Depending on which calving season you have, cattlemen must make decisions on which heifer calves they want to keep or buy for their herd. Usually, 10-20% of your herd will need to be replaced with heifers each year. It is extremely important to apply adequate selection pressure to prospective herd replacements at weaning and after weaning. Developing these heifers to become productive females in your cow herd can be a tremendous investment in a cow-calf operation. The following are some guidelines that should be used when selecting your replacement heifers.
- An individual record should be kept on each cow in your herd.
- Calving time, birth weight, and calf growth is the essential information.
- Keeping information on Calving Percentage, Cow Performance, Weaning Weights, and Quality of Calves at Weaning will help with selecting high-quality heifers.
Longevity is Important
- Keeping heifers that are being selected from the cows that are producing a heavy weight and high-quality calf consistently is important.
- Keep notes on birth dates and select heifers that were born at the beginning of your calving season.
- Select high-quality heifers at weaning time, Heifers from a High Milking Dam, Disposition, Visual Appraisal, and Adequate Growth
Heifer Average Daily Gain
- Heifers should gain 1.5-2.25 lbs a day to reach 65% of their mature weight.
- They should be bred around 15 months so they can calve at 2 years old.
- Monitor your heifers by viewing their body condition scores to ensure they’re gaining the right amount of weight. Weight may vary on the breed of the heifer.
- Mature weight:1200 lbs
- Weight at breeding:780 lbs
- Make sure your heifers are achieving an ideal average daily weight gain to avoid over and under conditioning.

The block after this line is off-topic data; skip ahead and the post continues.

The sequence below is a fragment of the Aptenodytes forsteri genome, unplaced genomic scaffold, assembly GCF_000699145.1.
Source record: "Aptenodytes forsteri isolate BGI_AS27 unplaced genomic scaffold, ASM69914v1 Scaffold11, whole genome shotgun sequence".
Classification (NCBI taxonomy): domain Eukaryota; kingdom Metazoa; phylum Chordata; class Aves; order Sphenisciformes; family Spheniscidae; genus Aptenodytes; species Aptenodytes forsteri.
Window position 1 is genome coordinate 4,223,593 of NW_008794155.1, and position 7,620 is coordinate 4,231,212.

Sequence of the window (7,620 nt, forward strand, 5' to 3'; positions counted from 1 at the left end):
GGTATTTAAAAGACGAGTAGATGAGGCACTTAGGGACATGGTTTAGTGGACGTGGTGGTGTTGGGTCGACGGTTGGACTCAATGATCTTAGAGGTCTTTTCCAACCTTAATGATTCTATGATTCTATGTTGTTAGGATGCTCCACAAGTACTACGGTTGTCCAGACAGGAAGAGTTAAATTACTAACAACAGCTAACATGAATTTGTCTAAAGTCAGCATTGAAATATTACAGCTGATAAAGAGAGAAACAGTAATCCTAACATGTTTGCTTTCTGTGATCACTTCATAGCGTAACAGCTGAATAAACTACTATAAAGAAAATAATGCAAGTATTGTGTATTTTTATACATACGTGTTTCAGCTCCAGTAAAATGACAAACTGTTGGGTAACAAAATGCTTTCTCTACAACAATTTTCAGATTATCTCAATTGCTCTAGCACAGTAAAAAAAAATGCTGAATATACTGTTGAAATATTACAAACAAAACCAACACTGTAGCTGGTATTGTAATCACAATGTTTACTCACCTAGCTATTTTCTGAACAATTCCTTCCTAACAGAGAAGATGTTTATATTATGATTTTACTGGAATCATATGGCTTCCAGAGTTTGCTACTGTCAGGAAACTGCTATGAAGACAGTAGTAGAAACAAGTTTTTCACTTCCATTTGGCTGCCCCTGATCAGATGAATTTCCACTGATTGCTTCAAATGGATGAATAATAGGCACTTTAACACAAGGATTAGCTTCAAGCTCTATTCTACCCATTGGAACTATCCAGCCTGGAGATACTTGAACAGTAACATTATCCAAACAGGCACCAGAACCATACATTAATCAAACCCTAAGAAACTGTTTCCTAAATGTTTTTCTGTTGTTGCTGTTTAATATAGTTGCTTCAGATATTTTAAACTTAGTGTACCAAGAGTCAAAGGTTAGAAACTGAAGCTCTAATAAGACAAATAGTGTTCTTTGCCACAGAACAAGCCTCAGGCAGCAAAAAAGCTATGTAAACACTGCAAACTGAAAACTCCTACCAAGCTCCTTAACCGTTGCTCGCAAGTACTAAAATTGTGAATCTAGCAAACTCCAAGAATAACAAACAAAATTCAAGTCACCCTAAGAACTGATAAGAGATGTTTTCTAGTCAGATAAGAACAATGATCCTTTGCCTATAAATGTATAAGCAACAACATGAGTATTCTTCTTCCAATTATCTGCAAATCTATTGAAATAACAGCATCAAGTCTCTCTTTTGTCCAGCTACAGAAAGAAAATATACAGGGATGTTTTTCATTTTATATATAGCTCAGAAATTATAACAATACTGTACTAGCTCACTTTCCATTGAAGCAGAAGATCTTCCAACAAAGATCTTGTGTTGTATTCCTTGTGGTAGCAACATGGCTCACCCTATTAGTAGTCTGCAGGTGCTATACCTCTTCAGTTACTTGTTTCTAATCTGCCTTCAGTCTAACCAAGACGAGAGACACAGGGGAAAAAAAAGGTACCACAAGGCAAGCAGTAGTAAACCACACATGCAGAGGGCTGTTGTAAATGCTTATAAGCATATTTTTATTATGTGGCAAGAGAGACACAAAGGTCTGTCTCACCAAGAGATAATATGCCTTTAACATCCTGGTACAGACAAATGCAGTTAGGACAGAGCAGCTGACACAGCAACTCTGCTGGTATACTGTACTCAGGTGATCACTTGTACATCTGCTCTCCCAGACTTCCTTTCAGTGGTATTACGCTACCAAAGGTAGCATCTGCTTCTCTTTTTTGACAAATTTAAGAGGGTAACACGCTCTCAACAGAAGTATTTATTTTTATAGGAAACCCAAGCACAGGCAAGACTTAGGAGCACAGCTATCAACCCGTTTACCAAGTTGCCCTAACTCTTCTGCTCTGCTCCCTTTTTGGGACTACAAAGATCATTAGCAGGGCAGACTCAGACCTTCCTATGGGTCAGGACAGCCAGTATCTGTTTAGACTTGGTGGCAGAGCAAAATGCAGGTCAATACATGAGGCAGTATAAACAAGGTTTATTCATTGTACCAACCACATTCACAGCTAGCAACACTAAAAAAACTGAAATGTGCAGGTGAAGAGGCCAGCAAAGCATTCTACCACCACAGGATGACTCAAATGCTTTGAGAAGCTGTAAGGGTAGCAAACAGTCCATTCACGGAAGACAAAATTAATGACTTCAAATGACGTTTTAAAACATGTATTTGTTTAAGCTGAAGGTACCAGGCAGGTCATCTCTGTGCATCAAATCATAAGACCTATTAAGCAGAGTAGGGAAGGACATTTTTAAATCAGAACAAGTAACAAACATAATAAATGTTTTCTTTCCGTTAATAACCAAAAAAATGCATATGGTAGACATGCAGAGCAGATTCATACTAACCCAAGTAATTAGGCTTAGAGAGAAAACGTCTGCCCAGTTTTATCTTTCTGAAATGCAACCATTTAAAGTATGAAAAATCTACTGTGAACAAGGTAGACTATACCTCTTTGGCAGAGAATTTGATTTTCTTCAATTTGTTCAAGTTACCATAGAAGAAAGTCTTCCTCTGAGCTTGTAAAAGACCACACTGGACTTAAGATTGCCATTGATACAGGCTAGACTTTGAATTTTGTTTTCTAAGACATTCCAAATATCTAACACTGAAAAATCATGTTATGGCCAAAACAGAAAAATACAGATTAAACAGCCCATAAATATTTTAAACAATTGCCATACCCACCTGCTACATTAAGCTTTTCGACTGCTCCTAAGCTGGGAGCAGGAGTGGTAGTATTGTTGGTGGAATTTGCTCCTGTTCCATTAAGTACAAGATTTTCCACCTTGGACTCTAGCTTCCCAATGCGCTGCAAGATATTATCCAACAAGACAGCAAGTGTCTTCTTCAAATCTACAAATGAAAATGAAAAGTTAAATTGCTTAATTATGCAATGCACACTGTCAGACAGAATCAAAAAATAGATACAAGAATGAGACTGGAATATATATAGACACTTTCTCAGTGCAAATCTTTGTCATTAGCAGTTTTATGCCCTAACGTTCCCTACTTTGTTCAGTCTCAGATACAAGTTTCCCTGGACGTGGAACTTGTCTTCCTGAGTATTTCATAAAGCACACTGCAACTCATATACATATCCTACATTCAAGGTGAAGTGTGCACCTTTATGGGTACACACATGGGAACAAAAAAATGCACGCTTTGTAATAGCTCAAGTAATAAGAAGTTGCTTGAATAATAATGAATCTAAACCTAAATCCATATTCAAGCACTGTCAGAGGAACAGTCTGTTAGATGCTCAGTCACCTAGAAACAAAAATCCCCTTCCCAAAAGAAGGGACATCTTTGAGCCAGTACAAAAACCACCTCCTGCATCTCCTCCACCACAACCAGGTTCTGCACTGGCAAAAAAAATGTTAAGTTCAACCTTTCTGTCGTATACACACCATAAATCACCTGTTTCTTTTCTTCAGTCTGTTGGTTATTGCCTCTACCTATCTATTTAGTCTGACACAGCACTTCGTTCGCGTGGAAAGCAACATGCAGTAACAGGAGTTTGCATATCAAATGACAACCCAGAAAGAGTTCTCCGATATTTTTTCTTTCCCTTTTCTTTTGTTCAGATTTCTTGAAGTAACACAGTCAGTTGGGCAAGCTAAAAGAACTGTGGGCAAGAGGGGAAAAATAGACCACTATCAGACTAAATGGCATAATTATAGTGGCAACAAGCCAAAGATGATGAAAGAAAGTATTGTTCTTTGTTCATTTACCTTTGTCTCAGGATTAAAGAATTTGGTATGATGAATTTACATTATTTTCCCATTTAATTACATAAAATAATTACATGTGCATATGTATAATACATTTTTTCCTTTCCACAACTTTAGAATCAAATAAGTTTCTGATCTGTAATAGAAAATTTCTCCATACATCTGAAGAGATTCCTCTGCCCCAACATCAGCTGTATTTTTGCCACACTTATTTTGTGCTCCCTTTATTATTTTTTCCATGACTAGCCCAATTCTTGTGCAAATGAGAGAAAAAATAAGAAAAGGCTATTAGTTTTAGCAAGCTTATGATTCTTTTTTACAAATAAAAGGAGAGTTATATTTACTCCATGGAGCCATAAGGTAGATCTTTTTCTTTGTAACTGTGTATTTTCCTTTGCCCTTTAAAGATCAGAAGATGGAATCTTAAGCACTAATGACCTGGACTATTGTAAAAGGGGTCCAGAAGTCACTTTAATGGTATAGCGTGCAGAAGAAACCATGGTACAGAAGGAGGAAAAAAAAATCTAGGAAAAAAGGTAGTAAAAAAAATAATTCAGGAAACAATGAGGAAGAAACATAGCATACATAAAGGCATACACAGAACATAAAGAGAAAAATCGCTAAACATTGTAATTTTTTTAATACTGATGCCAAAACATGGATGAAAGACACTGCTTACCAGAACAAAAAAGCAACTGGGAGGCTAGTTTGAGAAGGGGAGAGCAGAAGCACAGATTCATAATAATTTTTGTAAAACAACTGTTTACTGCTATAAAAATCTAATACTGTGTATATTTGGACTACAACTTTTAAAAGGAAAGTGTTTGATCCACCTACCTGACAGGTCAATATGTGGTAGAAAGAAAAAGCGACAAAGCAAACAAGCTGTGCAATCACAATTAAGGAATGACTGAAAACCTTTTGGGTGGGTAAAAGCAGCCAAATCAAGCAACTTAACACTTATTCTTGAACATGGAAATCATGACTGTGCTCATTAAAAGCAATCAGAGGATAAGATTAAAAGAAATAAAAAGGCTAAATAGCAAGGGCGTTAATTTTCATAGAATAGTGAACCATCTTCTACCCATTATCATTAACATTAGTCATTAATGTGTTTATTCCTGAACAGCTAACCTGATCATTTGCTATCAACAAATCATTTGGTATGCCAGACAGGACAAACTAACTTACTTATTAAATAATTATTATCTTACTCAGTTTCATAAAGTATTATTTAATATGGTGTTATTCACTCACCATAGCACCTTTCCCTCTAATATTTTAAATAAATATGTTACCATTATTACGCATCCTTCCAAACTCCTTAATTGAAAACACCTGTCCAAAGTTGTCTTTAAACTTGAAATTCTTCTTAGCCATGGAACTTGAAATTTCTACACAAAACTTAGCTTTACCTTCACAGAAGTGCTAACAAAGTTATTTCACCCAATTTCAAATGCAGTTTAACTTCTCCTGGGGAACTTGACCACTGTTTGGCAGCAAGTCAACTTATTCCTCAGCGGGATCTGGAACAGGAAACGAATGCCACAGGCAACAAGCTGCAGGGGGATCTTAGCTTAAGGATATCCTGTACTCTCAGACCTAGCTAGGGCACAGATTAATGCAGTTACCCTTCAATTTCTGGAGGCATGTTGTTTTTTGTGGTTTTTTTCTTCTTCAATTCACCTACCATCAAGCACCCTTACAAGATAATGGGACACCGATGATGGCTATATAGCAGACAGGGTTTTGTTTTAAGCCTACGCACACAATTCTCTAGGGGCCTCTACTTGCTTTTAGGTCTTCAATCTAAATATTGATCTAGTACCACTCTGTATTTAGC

- Tips on how to overcome these challenges
- High enough protein concentration to support muscle growth.
- Ideal heifer development in crude protein percentage in their diet 13-14% and TDN of 55%.
- Make sure energy content is enough to reach the target ADG.
- Another option: Winter annual grasses such as oats, triticale, Rye pr a combination of those.
- Make a plan and have a good backup plan if forage production is not optimal
- Keep a record of who has come into heat and who hasn’t when your heifers have reached breeding age.
- If your heifers aren’t cycling, you can set them up with an estrus synchronization protocol to get them to reach puberty
- Different ways to document if your heifers are ready for the breeding season:
- Take record to see who has come into standing heat
- Use the Reproductive Tract Score method by a large animal practitioner with palpation and/or ultrasound technology
- Obtain pelvic measurements 2-3 weeks before breeding season
- Palpating for ovarian development
Selection Based on Visual Appraisal
When selecting heifers visually, the following criteria should be considered:
Volume & Capacity
- Spring of rib
- Depth of body
- Natural thickness & shape down the top
- Width & depth to stifle
- Width in her pin set
Frame & Growth
- Moderate frame
- Length of body
- High performance
Design & Structure
- Stands square on front & rear legs
- Heavy boned
- Walks with flexibility in their pasterns
- Level from her hooks to her pins
- Moves with flexibility in her hock
- Correct angle in her shoulder
- Feminine: Want your females to look like females
- Smooth shoulder
- Long fronted
- Check her teats and make sure they look uniformed
- Level down her top
- Want her forerib to be level with her flank
- Deep flank